For anyone who dumps his soul waste unreflected on others does nothing good for his heart. "You cut it off, exaggerated, from your own feelings and from your own life and experience and has closed his heart, " says the Tuebingen psychologist Daniela Schmid.
Expressing feelings in the relationship
On the other hand, those who have an open heart know what they want, can name what they are currently experiencing in terms of emotions, and also dare to say why they feel sad, happy or hurt. The eternal relational classic "Woman waits for man to finally come home" is a good field of practice for this.
Instead of allegations like "Always you come too late, " says a woman with an open heart, which feelings are really behind their anger. "She confesses to him, for example, that she is afraid he is going to be a stranger. And that's why she feels jealousy, "explains couple therapist Katja Sundermeier.
Listen in the heart's voice
Even with good friends we often lack the courage to say what we really care about. This can lead to tormenting us, for example, on the birthday party of our best friend, although we would much rather sleep. But the fear of not being liked by the girlfriend makes us deaf to the inner heart's voice.
One only does a favor with others. "It would be better to call the girlfriend and tell her clearly that you do not feel like celebrating today, " advises the Düsseldorf psychologist Hertel. "And that you hope to be able to say that to your friend without fear of consequences for the friendship. Usually compassion then arises on the other side, "says Hertel.
And that works on the brave caller incredibly facilitating and rewarding. Which may even lead to his being inspired by this new energy, but still going to the birthday party.
Why is it so hard to open our hearts?
Because in childhood we learned that our feelings, needs and wishes are not in order, "says psychologist Daniela Schmid. If a child wants to be hugged because he longs for closeness, but the mother refuses him because she prefers reading the newspaper, that would be "an incredibly painful experience for the child, " said Schmid.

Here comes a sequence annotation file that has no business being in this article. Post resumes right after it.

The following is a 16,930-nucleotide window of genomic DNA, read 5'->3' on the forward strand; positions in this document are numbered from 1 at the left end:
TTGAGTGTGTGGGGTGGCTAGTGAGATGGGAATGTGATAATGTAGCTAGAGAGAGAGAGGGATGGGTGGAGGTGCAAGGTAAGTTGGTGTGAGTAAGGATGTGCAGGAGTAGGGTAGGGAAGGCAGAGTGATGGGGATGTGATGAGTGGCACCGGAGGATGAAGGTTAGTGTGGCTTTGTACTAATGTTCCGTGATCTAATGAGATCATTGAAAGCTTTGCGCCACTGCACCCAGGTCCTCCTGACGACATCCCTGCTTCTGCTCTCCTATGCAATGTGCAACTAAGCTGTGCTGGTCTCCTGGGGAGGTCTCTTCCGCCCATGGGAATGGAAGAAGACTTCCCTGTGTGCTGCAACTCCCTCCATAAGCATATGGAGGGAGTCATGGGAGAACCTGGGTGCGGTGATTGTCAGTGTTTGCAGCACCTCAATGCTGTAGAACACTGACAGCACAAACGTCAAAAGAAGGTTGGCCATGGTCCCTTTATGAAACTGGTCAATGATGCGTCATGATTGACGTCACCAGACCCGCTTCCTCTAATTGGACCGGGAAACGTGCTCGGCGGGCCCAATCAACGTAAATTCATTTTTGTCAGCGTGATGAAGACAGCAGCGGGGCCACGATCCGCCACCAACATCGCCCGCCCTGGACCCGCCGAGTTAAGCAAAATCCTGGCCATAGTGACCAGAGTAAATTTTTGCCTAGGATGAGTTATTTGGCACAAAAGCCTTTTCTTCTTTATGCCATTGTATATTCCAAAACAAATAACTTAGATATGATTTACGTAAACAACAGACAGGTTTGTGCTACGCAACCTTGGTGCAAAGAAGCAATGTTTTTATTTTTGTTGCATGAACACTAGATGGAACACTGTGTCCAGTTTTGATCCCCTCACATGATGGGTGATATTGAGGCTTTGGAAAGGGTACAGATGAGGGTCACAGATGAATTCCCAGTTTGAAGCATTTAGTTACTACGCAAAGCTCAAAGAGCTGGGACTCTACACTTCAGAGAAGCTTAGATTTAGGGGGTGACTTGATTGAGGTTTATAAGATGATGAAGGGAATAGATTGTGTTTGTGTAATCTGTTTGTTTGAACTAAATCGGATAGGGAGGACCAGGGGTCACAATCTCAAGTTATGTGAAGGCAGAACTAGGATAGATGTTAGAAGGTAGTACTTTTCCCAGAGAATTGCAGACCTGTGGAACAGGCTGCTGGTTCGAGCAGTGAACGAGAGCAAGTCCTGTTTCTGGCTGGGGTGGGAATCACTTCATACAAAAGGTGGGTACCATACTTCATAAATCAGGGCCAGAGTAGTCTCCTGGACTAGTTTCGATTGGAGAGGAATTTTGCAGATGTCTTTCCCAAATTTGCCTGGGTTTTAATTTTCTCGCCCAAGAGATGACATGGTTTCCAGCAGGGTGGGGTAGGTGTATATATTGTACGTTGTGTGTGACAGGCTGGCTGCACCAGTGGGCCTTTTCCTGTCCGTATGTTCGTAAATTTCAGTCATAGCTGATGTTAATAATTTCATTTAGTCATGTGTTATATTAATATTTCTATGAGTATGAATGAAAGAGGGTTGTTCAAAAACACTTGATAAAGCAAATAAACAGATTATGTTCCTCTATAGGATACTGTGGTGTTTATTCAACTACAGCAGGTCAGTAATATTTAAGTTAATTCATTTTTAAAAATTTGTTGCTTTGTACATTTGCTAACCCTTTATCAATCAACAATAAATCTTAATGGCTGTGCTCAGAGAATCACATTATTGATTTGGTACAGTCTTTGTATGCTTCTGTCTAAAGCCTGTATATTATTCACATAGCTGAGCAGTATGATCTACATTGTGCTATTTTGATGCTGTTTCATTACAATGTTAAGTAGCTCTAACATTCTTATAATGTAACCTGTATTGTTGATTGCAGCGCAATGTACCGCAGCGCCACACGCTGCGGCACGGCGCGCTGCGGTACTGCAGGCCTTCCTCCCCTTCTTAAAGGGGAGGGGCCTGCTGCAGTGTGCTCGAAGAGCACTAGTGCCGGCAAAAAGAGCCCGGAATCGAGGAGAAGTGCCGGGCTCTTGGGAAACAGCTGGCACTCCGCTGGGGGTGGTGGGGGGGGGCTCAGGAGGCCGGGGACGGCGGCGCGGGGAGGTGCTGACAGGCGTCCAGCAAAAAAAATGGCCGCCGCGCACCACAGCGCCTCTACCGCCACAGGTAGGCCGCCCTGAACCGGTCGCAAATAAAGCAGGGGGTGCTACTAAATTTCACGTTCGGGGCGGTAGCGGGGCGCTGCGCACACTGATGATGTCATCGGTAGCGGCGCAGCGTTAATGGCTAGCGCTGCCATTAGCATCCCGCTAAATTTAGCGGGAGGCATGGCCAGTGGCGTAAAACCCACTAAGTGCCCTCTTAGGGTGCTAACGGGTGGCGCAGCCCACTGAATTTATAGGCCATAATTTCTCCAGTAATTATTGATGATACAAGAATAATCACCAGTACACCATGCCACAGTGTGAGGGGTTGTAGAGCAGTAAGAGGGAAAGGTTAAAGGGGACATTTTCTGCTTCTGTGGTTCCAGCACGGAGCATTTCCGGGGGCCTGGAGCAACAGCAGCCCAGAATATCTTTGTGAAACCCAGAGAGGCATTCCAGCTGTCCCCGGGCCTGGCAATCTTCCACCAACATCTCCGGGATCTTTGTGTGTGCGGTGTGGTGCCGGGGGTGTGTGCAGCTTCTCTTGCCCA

As the child repeats this experience, it will soon avoid any situations that could lead to that experience again. While in the future Mutti can read the newspaper without being disturbed by childish wishes for affection, the idea is implanted in the child that his own needs are not important, since they are not taken seriously.
Fear of injury
And because one's own wishes are not important, the child also does not feel important or lovable, closes his heart and thus access to his feelings. "This results in a tough attitude towards yourself, " explains the psychologist. And this attitude makes life difficult for us as adults.
Socialization, society, the experiences we have made in our lives, and the fear of being hurt, help keep the heart locked. "Often it is also false consideration that prevents one from opening his heart, " says the Düsseldorf expert Hertel.
The right environment
"You do not want others to feel like they're feeling." Behind them is the fear of being lonely. "That's deep in our psyche, " says Hertel. It is better to suppress one's needs in order not to jeopardize the continuity of a relationship or friendship.
Sometimes just lacking the environment to open his heart. Because that only succeeds in a trusting atmosphere, in which we are accepted without ifs and buts as we are.
How do you recognize that the heart is closed?
Depression and anxiety are signals, just as the desire to change something in his life, because you feel that something is missing, explains the psychologist Daniela Schmid.